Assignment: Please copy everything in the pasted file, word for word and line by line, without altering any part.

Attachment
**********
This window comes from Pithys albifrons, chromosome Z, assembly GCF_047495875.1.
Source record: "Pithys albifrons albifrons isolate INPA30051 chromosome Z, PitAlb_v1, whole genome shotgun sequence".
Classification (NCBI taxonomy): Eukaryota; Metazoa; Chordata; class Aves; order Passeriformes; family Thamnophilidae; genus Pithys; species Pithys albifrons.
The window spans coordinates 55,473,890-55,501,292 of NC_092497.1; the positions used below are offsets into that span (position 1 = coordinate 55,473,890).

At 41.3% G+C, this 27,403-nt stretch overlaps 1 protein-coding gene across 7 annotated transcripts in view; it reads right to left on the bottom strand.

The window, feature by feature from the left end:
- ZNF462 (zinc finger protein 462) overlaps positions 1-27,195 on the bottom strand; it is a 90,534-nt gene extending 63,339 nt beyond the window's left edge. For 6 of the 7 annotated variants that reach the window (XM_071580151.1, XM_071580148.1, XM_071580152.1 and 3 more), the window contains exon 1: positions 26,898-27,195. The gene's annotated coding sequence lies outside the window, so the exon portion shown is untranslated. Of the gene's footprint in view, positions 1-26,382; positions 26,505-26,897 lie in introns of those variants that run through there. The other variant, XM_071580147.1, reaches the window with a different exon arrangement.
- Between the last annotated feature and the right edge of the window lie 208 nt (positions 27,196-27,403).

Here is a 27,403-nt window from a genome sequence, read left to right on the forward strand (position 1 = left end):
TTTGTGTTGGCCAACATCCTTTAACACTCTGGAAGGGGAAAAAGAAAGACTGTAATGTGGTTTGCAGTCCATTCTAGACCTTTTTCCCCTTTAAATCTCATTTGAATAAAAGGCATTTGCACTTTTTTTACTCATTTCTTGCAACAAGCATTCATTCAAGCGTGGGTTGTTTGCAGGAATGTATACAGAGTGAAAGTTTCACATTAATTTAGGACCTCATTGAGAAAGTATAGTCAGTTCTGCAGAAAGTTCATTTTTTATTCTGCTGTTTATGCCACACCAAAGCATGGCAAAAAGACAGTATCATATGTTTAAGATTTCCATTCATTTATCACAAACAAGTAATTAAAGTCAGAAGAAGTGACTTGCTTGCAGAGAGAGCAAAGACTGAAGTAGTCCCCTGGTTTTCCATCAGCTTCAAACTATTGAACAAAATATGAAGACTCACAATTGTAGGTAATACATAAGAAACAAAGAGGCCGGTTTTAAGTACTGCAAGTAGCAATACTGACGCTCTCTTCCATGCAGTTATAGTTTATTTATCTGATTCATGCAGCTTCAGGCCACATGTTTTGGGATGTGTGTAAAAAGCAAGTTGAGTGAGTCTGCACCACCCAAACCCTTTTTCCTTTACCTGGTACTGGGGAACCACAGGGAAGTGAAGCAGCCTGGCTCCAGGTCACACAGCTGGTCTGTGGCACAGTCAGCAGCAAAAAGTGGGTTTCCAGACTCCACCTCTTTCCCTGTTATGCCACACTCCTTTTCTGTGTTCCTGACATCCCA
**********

This window comes from Pithys albifrons, chromosome Z, assembly GCF_047495875.1.
Source record: "Pithys albifrons albifrons isolate INPA30051 chromosome Z, PitAlb_v1, whole genome shotgun sequence".
Classification (NCBI taxonomy): Eukaryota; Metazoa; Chordata; class Aves; order Passeriformes; family Thamnophilidae; genus Pithys; species Pithys albifrons.
The window spans coordinates 55,473,890-55,501,292 of NC_092497.1; the positions used below are offsets into that span (position 1 = coordinate 55,473,890).

At 41.3% G+C, this 27,403-nt stretch overlaps 1 protein-coding gene across 7 annotated transcripts in view; it reads right to left on the bottom strand.

The window, feature by feature from the left end:
- ZNF462 (zinc finger protein 462) overlaps positions 1-27,195 on the bottom strand; it is a 90,534-nt gene extending 63,339 nt beyond the window's left edge. For 6 of the 7 annotated variants that reach the window (XM_071580151.1, XM_071580148.1, XM_071580152.1 and 3 more), the window contains exon 1: positions 26,898-27,195. The gene's annotated coding sequence lies outside the window, so the exon portion shown is untranslated. Of the gene's footprint in view, positions 1-26,382; positions 26,505-26,897 lie in introns of those variants that run through there. The other variant, XM_071580147.1, reaches the window with a different exon arrangement.
- Between the last annotated feature and the right edge of the window lie 208 nt (positions 27,196-27,403).

Here is a 27,403-nt window from a genome sequence, read left to right on the forward strand (position 1 = left end):
TTTGTGTTGGCCAACATCCTTTAACACTCTGGAAGGGGAAAAAGAAAGACTGTAATGTGGTTTGCAGTCCATTCTAGACCTTTTTCCCCTTTAAATCTCATTTGAATAAAAGGCATTTGCACTTTTTTTACTCATTTCTTGCAACAAGCATTCATTCAAGCGTGGGTTGTTTGCAGGAATGTATACAGAGTGAAAGTTTCACATTAATTTAGGACCTCATTGAGAAAGTATAGTCAGTTCTGCAGAAAGTTCATTTTTTATTCTGCTGTTTATGCCACACCAAAGCATGGCAAAAAGACAGTATCATATGTTTAAGATTTCCATTCATTTATCACAAACAAGTAATTAAAGTCAGAAGAAGTGACTTGCTTGCAGAGAGAGCAAAGACTGAAGTAGTCCCCTGGTTTTCCATCAGCTTCAAACTATTGAACAAAATATGAAGACTCACAATTGTAGGTAATACATAAGAAACAAAGAGGCCGGTTTTAAGTACTGCAAGTAGCAATACTGACGCTCTCTTCCATGCAGTTATAGTTTATTTATCTGATTCATGCAGCTTCAGGCCACATGTTTTGGGATGTGTGTAAAAAGCAAGTTGAGTGAGTCTGCACCACCCAAACCCTTTTTCCTTTACCTGGTACTGGGGAACCACAGGGAAGTGAAGCAGCCTGGCTCCAGGTCACACAGCTGGTCTGTGGCACAGTCAGCAGCAAAAAGTGGGTTTCCAGACTCCACCTCTTTCCCTGTTATGCCACACTCCTTTTCTGTGTTCCTGACATCCCA